Riverside County supervisors John Benoit, at left, and Marion Ashley go over their notes during the Jan. 30 hearing on Liberty Quarry in the Riverside Convention Center.(KURT MILLER/STAFF PHOTOGRAPHER)

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Published: 11 February 2012 04:03 PM

A political rock-and-a-hard-place scenario faces Riverside County supervisors as they decide the fate of a proposed Temecula-area quarry.

Approve Liberty Quarry, and the five supervisors will anger a wide range of opponents, including a politically active Indian tribe. Deny the open-pit mine, and they risk the wrath of business groups and union members desperate for jobs.

On both sides are voters who traveled by the busload to deliver emotional pleas for and against the project. More than 1,000 attended each hearing, with supporters wearing green and opponents wearing orange.

“These guys have a problem,” UC Riverside political science professor Shaun Bowler said. “This is what democratic politics is about, deciding who you make unhappy. It is one of the components of politics.”

The Board of Supervisors on Tuesday will hold a third special hearing on quarry developer Granite Construction’s appeal of a county Planning Commission decision denying the quarry a surface mining permit and related approvals.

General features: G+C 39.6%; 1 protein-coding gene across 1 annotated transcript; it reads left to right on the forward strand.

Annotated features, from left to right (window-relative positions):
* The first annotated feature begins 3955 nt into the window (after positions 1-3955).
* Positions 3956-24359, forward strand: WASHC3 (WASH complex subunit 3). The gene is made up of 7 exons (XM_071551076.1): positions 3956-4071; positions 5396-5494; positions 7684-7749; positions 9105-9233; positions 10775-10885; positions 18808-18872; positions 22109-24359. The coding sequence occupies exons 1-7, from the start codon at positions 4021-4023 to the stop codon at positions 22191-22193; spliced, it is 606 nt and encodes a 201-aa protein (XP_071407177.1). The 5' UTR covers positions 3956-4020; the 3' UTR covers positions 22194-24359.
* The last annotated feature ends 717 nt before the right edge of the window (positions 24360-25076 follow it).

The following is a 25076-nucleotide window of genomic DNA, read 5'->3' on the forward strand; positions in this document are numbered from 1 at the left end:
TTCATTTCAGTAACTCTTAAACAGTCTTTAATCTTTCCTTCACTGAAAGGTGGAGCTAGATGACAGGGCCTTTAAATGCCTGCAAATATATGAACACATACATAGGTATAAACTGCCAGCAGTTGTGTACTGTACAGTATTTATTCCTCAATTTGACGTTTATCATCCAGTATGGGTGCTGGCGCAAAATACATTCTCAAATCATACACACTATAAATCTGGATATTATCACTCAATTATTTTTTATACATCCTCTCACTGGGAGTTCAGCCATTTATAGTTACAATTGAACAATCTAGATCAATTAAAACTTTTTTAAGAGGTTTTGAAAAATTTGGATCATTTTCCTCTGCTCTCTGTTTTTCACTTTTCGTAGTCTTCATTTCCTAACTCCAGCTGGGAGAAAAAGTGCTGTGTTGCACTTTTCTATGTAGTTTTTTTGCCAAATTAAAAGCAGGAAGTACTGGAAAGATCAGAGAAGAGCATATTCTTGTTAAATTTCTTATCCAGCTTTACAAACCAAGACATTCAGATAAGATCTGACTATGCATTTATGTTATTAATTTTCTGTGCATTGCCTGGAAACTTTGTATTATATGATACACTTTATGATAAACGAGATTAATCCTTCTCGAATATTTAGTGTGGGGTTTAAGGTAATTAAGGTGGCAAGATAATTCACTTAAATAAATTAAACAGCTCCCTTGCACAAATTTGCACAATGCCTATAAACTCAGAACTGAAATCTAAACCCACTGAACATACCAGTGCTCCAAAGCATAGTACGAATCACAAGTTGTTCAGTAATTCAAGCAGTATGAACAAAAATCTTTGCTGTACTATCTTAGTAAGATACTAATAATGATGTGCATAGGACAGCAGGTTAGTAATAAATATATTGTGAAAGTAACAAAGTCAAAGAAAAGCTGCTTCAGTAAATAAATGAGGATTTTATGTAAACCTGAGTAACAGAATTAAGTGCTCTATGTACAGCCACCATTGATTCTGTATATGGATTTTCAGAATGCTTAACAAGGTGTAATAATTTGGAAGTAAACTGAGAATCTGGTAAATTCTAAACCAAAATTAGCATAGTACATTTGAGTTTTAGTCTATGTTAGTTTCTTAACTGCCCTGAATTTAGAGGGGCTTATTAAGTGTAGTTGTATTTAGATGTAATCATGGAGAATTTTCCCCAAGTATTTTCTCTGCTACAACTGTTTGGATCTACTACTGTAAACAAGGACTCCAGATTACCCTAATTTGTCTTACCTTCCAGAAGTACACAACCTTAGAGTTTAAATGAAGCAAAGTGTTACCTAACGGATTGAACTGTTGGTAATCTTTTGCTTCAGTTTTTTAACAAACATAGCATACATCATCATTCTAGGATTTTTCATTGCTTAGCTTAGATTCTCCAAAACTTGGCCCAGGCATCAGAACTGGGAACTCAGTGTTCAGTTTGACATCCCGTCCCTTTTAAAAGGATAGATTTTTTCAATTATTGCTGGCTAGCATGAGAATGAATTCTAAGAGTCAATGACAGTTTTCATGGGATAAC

It’s possible, but not guaranteed, that a vote will take place. Planning commissioners needed six hearings and heard nearly 52 hours of public testimony before voting 4-1 against the quarry. So far, supervisors have spent more than 16 hours on the matter.

So far, none of the supervisors has said publicly how he’ll vote. They’ve remained silent during the first two quarry hearings in the Riverside Convention Center.


At issue is a quarry sought for a 414-acre site between Temecula’s southern border and the San Diego County line. Using explosives, Granite wants to extract up to 270 million tons of aggregate — tiny rocks used in construction — from a 135-acre portion of the site over 75 years.

Granite and its backers say the quarry will support nearly 300 jobs and generate $300 million in sales tax revenue over the life of the project.

It won’t be noticed by surrounding residents as it provides a much-needed local aggregate source and improves air quality by taking diesel trucks off the road, say supporters, who include five city councils, construction unions and Inland chambers of commerce.

Critics say the quarry would increase truck traffic and air pollution. It would harm local tourism, lower property values and ruin the environment, they argue.

The Pechanga Band of Luiseño Indians says the quarry would obliterate a sacred tribal site. Other opponents include the Temecula City Council and environmental groups.

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